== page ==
Human-robot interaction is a key to unlock the potential of service robotics

Advances in human-robot interaction, enabled by graphics displays, artificial intelligence and sensors, are ushering in a new generation of service robots that are easy to programme and intuitive to use. I

Advances in human-robot interaction, enabled by graphics displays, artificial intelligence and sensors, are ushering in a new generation of service robots that are easy to programme and intuitive to use. In Munich, from 19 to 22 June, 2018, automatica will demonstrate how state-of-the-art products and systems - from flexible, collaborative robot tools to smart warehouses and humanoids—place people at the heart of their design, enabling not only better assistance and collaboration but also reduced costs.

"We dont have a magic solution, but weve improved a lot," says Francesco Ferro, CEO of PAL Robotics, the Barcelona-based pioneer of humanoid robots. "When we made our first biped robot in 2004, we needed at least five engineers to use it. Now, a client can turn it on and control it themselves. In the future, we will only have to speak with the robot and it will complete a task."

Their robots are already used for entertainment and in healthcare. The company is 18 months into a retail pilot with a robot that autonomously navigates aisles full of shoppers to provide an exhaustive, daily, 3D inventory. Its something few retailers can currently achieve, but this kind of data is invaluable for optimized decision making, explains Ferro.

Retailers are also taking advantage of highly adaptable mobile robots to provide in-store guidance and information for customers. Equipped with a dazzling array of features, including multi-modal controls with reassuring feedback in the form of expressions, lights and sounds, the Care-o-Bot 4, is now marketed by Unity Robotics, a Fraunhofer IPA spin-off. The robots award-winning design can already be seen hard at work at the German electronics store, Saturn Ingolstadt, helping customers find products and summoning staff when human assistance is needed.

A core technology for industrial and service robotics
The European Commissions Horizon 2020 (H2020) work programme identifies human-robot interaction (HRI) as one of four core robotics technologies, to which it is pledging project funding of EUR 66 million for 2018-20. "Human-machine interaction or HRI is considered key for both industrial and service robotics," says Martin Haegele, Head of Robot and Assistive Systems at Fraunhofer IPA. "The robot is a part of a scenario operated by professional end-users and service companies, in agriculture, healthcare and rehabilitation, logistics, security and retail. Most of these applications share one common feature, they operate without a safety fence. Exposed to everyday environments, robots have to meet safety standards, they have to be operated safely and intuitively, so obviously HRI is the most important feature."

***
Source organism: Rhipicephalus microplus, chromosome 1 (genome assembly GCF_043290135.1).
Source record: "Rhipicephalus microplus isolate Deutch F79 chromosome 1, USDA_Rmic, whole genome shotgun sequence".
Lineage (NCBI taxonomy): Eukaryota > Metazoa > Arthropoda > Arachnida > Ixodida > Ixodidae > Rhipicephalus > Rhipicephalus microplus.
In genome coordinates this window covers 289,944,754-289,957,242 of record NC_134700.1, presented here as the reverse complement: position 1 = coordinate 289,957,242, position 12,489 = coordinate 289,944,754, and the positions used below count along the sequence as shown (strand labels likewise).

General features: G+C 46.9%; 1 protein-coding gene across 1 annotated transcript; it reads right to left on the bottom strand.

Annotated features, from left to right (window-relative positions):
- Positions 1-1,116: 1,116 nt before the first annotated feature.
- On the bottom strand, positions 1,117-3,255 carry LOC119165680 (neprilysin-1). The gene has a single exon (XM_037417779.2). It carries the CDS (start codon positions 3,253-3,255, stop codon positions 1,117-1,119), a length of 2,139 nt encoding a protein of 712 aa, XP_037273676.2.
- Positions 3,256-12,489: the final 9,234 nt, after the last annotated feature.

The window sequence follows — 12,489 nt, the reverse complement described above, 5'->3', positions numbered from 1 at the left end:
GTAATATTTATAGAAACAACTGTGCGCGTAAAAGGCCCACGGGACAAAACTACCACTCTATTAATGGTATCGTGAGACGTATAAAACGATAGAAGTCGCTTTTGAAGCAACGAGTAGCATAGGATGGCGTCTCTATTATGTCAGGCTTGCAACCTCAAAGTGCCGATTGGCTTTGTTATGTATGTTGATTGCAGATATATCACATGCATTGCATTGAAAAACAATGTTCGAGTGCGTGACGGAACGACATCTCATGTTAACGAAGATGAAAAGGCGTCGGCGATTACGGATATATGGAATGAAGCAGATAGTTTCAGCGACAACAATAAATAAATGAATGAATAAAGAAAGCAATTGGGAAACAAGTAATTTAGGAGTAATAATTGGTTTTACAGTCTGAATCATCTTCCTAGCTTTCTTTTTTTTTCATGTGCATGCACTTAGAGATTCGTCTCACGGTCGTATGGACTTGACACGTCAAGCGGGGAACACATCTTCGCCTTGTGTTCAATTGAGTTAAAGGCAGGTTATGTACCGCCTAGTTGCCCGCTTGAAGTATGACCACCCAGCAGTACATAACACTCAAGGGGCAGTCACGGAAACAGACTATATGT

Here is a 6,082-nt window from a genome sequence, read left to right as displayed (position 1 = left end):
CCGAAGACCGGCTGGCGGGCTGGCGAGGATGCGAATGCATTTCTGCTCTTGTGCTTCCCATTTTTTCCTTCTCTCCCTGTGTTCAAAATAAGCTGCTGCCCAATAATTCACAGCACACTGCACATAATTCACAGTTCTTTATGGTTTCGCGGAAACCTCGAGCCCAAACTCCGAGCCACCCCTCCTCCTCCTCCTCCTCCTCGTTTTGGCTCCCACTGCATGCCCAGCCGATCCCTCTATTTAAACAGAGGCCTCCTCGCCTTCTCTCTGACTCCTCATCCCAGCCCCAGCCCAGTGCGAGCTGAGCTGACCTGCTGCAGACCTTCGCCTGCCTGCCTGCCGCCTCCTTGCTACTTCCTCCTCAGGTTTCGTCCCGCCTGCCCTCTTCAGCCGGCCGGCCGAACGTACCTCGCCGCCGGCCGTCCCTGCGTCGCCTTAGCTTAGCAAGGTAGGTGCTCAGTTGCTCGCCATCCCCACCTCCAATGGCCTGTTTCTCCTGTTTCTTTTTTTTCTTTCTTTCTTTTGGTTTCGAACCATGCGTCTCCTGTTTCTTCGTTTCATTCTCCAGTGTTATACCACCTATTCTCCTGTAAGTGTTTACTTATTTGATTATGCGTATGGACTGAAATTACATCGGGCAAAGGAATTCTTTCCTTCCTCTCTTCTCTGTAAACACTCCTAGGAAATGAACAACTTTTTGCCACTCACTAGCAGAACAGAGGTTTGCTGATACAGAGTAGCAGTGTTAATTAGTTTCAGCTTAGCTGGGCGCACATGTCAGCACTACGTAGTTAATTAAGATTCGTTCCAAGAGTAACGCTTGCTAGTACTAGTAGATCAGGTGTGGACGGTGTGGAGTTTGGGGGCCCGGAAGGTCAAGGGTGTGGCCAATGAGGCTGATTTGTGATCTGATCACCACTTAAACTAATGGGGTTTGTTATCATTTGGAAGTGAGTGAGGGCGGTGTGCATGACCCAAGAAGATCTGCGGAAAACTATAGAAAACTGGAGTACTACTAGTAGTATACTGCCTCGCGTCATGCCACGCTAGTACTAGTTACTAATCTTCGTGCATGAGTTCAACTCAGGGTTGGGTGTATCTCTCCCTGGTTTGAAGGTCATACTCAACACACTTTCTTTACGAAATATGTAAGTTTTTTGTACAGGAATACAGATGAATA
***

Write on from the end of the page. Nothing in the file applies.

For logistics, increasingly safe and effective interaction between robots and humans holds the promise of highly-flexible warehouses, the focus of H2020 funded project, SafeLog. With sensors embedded in their mandatory safety vests, human workers can be easily located by the system, while augmented reality assists them in a variety of roles, providing picking, navigating and maintenance information.

Improving capabilities for robots, empowering businesses
The drivers behind safe, dependable human-robot interaction are artificial intelligence, machine learning models and sensors, such as the illuminating artificial skin, developed by TUM's Institute for Cognitive Systems to react to proximity. Europe leads innovation to embody intelligence into mechanical robots. The objective is to make machines that are sensitive enough to not only avoid potentially harmful contact, but so they can even be guided with a feather.

"An area that I find really exciting is how to simplify teaching tasks to robots," says Samuel Bouchard, CEO of Robotiq, Canadian manufacturers of collaborative robot tools. "Right now, were still using very low-level instructions. It requires a lot of expertise. If robots can have a higher level of abstraction, its going to be much easier to collaborate. The challenge is to put more intelligence into the different components." The companys goal is to empower businesses by showing them how to install robots by themselves, thus helping them to overcome workforce challenges, including a shrinking labour pool. "Obviously, the real goal is that we need to collaborate seamlessly," says Bouchard.

The service robotics area at automatica 2018 boasts an unparalleled array of HRI technologies, being developed to provide safe, economical, flexible automation solutions; to safeguard the jobs of older employees and to allow controls and even emotional quality of experience to be tailored to the user, and leading to one of the most significant technical step changes in robotics.

Featured Product

ST Robotics Develops the Workspace Sentry for Collaborative Robotics

ST Robotics Develops the Workspace Sentry for Collaborative Robotics

The ST Robotics Workspace Sentry robot and area safety system are based on a small module that sends an infrared beam across the workspace. If the user puts his hand (or any other object) in the workspace, the robot stops using programmable emergency deceleration. Each module has three beams at different angles and the distance a beam reaches is adjustable. Two or more modules can be daisy chained to watch a wider area. "A robot that is tuned to stop on impact may not be safe. Robots where the trip torque can be set at low thresholds are too slow for any practical industrial application. The best system is where the work area has proximity detectors so the robot stops before impact and that is the approach ST Robotics has taken," states President and CEO of ST Robotics David Sands.